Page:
The question most often asked during episodes of the NBC competition series, “America’s Got Talent,” is whether or not a performance is a $1 million act. That’s referring to the grand prize the winner will receive.
It’s a question that will get posed again as the new season begins at 8 p.m. June 1. Howie Mandel, who has been a judge on the series for 12 years, reveals that the question is not only what the judges have to decide but also is something the contestant should ponder.
“When we pose that question, it’s kind of a rhetorical question in the sense of, ‘Do you really think about what you have…?’ I think it’s a kind of a backhanded way to say, ‘Have you really given this the thought it would take to enter on to the biggest stage in the biggest talent contest in the world?’,” Mandell says.
That thinking has resulted in a wide range of acts competing over the years on “America’s Got Talent” – singers, dancers, acrobatics, comedians, daredevils, ventriloquists and magicians. Those would naturally come across as the kind of act a person would think could be a big winner.
Last year revealed that defining a $1 million act is not so simple. Mandel’s golden buzzer selection, Brandon Leake, used his skill as a spoken word artist to take the grand prize. He won despite having been rejected from even trying out for the show in 2017 because the thinking was that spoken word was not something to which the home audience would respond.
Even Mandel admits that if he had been asked before Leake walked on stage if he had a chance of even making it to the live shows, he would have thought there was no chance.
“We were just as surprised as anybody that that was so amazing, so right for the moment we were in, so well done, and moved the world with his words,” Mandel says. “And when we ask the question, we’re sharing what hopefully, the audience is thinking at home. ‘Is this a million-dollar act?’
“Even if I like it, is this something that can move on and really has a chance in this contest? You’re listening to us think out loud.”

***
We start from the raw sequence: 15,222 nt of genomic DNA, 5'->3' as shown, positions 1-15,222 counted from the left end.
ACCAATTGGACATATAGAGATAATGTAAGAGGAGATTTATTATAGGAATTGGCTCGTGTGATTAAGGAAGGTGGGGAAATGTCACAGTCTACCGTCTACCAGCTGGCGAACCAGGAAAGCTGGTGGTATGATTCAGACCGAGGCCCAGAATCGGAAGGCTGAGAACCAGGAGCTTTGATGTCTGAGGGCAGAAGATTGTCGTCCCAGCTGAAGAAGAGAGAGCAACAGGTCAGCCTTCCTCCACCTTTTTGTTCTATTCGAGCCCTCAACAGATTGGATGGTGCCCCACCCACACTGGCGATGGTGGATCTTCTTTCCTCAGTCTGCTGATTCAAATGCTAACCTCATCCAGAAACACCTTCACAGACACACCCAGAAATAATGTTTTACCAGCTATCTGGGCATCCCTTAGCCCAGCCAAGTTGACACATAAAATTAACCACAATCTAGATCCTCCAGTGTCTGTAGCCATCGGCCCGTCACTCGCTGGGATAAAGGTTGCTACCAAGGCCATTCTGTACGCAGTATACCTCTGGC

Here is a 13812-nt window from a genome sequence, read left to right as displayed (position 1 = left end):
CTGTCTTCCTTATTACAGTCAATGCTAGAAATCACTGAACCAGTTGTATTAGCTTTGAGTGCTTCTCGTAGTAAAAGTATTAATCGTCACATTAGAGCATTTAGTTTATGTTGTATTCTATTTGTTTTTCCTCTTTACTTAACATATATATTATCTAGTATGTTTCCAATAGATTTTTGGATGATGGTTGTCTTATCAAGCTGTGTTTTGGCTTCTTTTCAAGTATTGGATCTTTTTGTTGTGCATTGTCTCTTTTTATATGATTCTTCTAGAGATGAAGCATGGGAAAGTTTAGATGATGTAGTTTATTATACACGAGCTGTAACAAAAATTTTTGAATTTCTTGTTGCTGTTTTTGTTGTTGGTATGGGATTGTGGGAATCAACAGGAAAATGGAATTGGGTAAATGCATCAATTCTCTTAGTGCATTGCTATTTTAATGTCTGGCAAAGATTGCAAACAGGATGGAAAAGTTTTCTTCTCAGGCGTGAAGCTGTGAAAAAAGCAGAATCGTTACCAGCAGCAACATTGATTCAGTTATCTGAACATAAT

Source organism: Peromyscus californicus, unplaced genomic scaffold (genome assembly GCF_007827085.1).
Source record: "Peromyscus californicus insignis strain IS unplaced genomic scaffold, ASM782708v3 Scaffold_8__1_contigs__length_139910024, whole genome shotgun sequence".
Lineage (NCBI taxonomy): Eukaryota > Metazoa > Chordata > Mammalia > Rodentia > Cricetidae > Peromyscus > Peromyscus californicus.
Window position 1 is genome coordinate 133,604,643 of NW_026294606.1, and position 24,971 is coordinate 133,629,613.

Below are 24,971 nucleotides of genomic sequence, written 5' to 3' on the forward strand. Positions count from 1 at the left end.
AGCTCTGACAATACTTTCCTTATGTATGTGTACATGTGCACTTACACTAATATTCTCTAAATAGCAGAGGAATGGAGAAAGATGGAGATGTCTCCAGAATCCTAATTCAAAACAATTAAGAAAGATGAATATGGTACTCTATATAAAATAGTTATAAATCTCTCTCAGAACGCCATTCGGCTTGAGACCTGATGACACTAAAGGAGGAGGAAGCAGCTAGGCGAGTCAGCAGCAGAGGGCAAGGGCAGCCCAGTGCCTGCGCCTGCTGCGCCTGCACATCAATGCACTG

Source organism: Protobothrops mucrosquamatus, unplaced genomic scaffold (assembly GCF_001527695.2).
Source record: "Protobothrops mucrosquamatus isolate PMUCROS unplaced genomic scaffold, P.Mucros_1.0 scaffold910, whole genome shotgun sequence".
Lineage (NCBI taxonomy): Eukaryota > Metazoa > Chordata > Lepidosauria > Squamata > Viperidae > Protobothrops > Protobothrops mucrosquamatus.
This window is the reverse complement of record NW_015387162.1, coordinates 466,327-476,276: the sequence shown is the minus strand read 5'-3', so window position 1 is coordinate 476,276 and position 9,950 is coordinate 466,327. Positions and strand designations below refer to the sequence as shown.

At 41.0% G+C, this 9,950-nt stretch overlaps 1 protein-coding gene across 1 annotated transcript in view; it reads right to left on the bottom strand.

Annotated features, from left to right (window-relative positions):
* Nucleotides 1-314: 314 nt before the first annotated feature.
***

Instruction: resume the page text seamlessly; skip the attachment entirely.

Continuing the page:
Mandel calls the fact that Leake advanced one of the reasons “America’s Got Talent” has been so hugely popular. It shows the possibilities for winners is wide open.
The modified season that aired last year during COVID restrictions was one most watched entertainment program every week it aired. In addition to being on top of the ratings, “America’s Got Talent” found success in the digital/social world amassing 3.2 billion views across all digital video platforms in 2019.
The “Got Talent” format has had more than a billion global viewers since it began airing in 2006 in America and has aired in 194 territories worldwide. “Got Talent” holds the Guinness World Records title as the Most Successful Reality Television Format in history with more than 70 local versions produced across Europe, Asia Pacific, the Middle East, Africa and the Americas.
Mandel has seen a lot of different talents as he serves as a judge on both “America’s Got Talent” and the global winter edition of the franchise, “America’s Got Talent: The Champions.” There’s a whole new batch or performers in the original version who will try to make their way to the grand prize this season. Mandel will again be joined at the judges’ table by creator and executive producer Simon Cowell, Sofia Vergara and Heidi Klum. Terry Crews returns as host.
Mandel will try to repeat his success with the use of his golden buzzer. It may look like one of the judges has been designated to use their golden buzzer on a specific week, but there is no set order. A judge can use their one-time option to automatically send an act into the live performance rounds when they feel the time is right.
It’s determining the right time that’s the big question.
“We know that we each have one golden buzzer per season, so we’re sitting there together. And if that hits you, there’s no such thing as it being my turn, I will say to the other three, ‘I’m loving this, I want to press the button’,” Mandel says. “So, that just hits you in the moment.
“What happens is you’re seeing something in the moment and you go, ‘Oh, my god; oh, my god, this is moving me; this is the best thing I’ve seen in so long and my heart is pounding, I got to do it.’ The thing about it is after you give somebody the golden buzzer, you don’t know what’s up next.”
Then the judges have to wait and see if they have used their golden buzzer to pick a $1 million act – as Mandel did with Leake – or if they have missed the chance to spotlight a performer who is even better.